Can we really coexist? Reasons why people prefer their own groups.By Administrator
1Brittany Shoots-Reinhard has a PhD in social psychology with a specialization in attitudes and persuasion, and judgment and decision making. She is also Foundation Beyond Belief’s Beyond Belief Network coordinator. This is the first post in series based on a talk Brittany recently gave for the Humanist Community of Central Ohio.
One of the challenges of being a nonbeliever is being accepted by your friends and family; occasionally atheist groups find that their service or donations are unwanted by an organization. In fact, psychologists (e.g., Gervais et al., 2011) have found that atheists are a particularly disliked and distrusted group, even by liberal Christians. While our gut response may be derision for those irrational religious types, it’s good to keep in mind that prejudice and stereotypes are ubiquitous and a preference for one’s own group is fairly inevitable.
People have a tendency to see the world in terms of social categories and favoring the categories they belong to. Research on minimal groups shows us that even something as unimportant as preference for one abstract artist over another (e.g., Tajfel, Billig, et al., 1971; Brewer & Silver, 1978) is enough to create preferential treatment for one’s ingroup. Once someone identifies with an ingroup, favoritism is highly likely (Brewer, 1979). People with defensive self-esteem (those who report having high self-esteem when asked, but appear to have low self-esteem on more automatic measures) are especially likely to show ingroup favoritism (e.g., Jordan, Spencer, Zanna, et al., 2003).
People want to be members of the best group; not only will they favor their own groups, they gravitate toward successful groups. Identification with a group can depend on the group’s recent success or failure. In a famous demonstration of this concept, Cialdini and colleagues (1976) at universities all over the United States showed that students were more likely to use the word “we” to refer to their college team following a win, but the team became “they” following a loss. They observed a similar pattern for wearing team apparel: People wear team clothes to link themselves to a successful team, but not an unsuccessful team. This “Basking in Reflected Glory” can make people feel better about themselves.
If you think that we do great work, using an FBB mug orjoining might just make you feel better about yourself, too.
In addition to being more identified with successful groups, people remind themselves of worse groups when they feel bad about themselves. For example, people are more likely to discriminate or express prejudice when they feel threatened. Sometimes people directly derogate the source of negative feedback, if a negative stereotype exists (e.g., Sinclair & Kunda, 1999). Other times, the target of bias is unrelated to the self-threat (e.g., Fein & Spencer, 1997). Either way, derogating an outgroup can protect self-esteem.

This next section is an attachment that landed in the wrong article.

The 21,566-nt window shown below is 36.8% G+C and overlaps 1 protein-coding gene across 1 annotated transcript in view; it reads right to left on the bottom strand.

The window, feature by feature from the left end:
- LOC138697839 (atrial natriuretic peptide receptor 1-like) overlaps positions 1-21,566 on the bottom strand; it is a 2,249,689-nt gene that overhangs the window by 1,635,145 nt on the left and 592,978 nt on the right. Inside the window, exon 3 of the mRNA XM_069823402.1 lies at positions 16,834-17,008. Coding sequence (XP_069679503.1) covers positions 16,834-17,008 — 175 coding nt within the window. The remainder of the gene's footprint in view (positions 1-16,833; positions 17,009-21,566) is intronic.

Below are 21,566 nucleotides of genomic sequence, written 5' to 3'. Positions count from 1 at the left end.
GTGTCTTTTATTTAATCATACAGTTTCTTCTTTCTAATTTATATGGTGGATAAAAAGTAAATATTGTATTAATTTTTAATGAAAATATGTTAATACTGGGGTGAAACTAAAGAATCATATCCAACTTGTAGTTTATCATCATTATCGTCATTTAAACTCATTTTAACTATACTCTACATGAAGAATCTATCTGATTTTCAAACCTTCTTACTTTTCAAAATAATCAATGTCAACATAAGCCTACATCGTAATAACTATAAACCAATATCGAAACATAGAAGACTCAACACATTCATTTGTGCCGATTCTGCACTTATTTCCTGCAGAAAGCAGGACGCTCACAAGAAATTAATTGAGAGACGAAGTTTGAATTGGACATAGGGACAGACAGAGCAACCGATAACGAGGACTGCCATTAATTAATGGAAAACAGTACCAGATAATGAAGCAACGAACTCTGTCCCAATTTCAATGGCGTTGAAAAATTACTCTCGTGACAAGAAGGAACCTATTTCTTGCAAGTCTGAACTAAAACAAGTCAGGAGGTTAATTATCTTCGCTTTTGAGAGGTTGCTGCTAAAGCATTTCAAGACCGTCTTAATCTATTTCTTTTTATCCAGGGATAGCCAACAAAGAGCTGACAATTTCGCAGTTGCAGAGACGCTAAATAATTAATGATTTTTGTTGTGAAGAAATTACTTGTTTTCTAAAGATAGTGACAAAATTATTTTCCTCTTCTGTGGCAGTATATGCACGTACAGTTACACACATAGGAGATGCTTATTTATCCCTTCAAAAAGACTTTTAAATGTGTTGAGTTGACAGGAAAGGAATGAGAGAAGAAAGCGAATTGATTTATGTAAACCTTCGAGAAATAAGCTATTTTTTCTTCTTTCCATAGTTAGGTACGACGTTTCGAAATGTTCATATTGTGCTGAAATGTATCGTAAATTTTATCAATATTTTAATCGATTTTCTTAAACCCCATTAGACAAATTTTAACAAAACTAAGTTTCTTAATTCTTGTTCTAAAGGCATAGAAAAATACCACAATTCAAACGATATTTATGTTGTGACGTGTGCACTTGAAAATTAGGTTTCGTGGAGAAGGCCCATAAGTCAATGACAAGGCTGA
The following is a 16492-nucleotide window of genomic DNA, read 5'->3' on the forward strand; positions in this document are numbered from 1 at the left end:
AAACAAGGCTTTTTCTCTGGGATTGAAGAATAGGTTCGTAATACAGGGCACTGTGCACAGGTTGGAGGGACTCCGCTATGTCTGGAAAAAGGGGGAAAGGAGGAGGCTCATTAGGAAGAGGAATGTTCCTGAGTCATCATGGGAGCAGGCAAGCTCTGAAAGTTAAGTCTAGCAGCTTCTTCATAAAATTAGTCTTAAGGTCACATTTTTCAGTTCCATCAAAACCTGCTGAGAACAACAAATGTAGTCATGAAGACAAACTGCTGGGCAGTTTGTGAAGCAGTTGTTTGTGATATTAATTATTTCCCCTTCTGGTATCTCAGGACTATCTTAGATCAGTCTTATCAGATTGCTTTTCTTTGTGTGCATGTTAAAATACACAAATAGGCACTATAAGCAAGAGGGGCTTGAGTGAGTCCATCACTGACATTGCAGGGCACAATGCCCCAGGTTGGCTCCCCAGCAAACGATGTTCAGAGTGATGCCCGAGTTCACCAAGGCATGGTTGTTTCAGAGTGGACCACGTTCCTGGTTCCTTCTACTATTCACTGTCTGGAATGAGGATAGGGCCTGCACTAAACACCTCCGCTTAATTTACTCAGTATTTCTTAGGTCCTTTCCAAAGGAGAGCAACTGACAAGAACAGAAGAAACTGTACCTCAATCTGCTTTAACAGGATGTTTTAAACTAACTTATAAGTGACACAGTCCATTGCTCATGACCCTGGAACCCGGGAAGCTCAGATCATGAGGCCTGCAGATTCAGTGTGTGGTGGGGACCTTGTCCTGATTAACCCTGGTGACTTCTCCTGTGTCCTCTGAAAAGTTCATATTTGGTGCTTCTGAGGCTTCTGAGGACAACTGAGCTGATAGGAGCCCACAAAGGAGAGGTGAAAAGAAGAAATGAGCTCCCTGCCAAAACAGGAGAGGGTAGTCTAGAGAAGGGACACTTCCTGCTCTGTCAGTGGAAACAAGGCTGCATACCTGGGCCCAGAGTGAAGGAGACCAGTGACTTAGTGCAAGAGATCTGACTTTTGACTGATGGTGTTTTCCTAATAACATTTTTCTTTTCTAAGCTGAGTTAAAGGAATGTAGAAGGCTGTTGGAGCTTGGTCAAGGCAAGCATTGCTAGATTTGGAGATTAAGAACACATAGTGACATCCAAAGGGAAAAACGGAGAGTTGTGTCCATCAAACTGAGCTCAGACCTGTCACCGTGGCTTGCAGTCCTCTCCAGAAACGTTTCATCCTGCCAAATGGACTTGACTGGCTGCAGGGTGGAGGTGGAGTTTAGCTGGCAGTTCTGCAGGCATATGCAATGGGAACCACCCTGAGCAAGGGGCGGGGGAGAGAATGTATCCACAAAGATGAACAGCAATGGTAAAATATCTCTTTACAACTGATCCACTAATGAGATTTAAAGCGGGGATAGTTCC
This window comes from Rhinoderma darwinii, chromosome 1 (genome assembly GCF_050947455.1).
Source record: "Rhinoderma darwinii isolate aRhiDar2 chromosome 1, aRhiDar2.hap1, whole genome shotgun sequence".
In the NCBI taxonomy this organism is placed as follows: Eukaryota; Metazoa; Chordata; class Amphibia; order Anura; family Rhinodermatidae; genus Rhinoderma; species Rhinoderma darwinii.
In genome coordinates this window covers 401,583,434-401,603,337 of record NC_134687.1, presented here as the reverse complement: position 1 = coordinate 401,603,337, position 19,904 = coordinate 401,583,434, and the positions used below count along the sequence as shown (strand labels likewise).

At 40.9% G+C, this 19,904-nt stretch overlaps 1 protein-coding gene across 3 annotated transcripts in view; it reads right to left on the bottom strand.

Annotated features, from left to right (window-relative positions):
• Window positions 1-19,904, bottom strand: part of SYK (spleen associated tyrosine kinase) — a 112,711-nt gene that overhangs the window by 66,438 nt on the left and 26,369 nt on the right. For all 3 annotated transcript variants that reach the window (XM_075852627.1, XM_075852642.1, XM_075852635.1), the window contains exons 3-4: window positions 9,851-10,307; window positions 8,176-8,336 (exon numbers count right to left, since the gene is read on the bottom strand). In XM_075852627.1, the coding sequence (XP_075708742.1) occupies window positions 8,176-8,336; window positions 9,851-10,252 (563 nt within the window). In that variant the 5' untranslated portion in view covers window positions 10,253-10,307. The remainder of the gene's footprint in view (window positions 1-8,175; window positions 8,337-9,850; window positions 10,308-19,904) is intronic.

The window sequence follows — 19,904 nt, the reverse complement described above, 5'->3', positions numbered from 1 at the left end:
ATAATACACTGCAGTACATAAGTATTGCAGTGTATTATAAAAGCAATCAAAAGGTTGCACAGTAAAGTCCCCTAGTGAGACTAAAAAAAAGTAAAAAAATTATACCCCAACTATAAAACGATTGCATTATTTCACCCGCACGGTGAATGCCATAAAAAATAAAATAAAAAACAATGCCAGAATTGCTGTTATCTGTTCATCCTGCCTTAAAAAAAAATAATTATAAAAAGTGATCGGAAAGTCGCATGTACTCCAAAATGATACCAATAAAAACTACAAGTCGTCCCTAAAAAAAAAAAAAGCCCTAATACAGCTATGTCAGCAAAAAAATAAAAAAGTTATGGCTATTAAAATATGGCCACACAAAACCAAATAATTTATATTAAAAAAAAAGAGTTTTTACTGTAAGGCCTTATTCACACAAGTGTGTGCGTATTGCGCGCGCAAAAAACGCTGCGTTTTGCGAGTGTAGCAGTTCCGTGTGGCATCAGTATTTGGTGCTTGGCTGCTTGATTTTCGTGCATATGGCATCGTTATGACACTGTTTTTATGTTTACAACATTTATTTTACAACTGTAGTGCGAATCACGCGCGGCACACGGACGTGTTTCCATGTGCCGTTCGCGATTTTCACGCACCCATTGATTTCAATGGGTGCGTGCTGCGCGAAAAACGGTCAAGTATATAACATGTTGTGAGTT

We often focus on the downside of ingroup favoritism, but there’s really nothing wrong with identifying with a group per se. While we want to fight discrimination and prejudice, we should encourage people to identify with groups that have positive goals. People are influenced by the norms and goals of their groups as they become incorporated into them (e.g., Moreland & Levine, 1982), so encouraging people to join (and identify) with groups like Foundation Beyond Belief can make the world a better place for believers and nonbelievers alike.
Brewer, M. B. (1979). In-group bias in the minimal intergroup situation: A cognitive-motivational analysis.Psychological Bulletin, 86, 2, 307-324.
Brewer, M. B., & Silver, M. (1978). Ingroup bias as a function of task characteristics. European Journal of Social Psychology, 8, 393-400.
Cialdini, R. B., Borden, R. J., Thorne, A., Walker, M. R., Freeman, S., & Sloan, L. R. (1976). Basking in reflected glory: Three (football) field studies. Journal of Personality and Social Psychology, 34 366-375
Fein, S., & Spencer, S. J. (1997). Prejudice as self-image maintenance: Affirming the self through derogating others. Journal of Personality and Social Psychology, 73, 31-44.
Gervais, W. M., Shariff, A. F., & Norenzayan, A. (2011). Do you believe in atheists? Distrust is central to anti-atheist prejudice. Journal of Personality and Social Psychology, 101, 1189-1206.
Jordan, C. H., Spencer, S. J., Zanna, M. P., Hoshino-Browne, E., & Correll, J. (2003). Secure and defensive high self-esteem. Journal of Personality and Social Psychology, 85, 5, 969-78.
Moreland, R.L., & Levine, J. M. (1982). Socialization in small groups: Temporal changes in individual-group relations. In L. Berkowitz (Ed.), Advances in Experimental Social Psychology (Vol. 15, pp. 137-92). New York: Academic Press.
Sinclair, L., & Kunda, Z. (1999). Reactions to a black professional: motivated inhibition and activation of conflicting stereotypes. Journal of Personality and Social Psychology, 77, 5, 885-904.
Tajfel, H., Billig, M. G., Bundy, R. P. and Flament, C. (1971), Social categorization and intergroup behaviour. Eur. J. Soc. Psychol., 1: 149–178. doi: 10.1002/ejsp.2420010202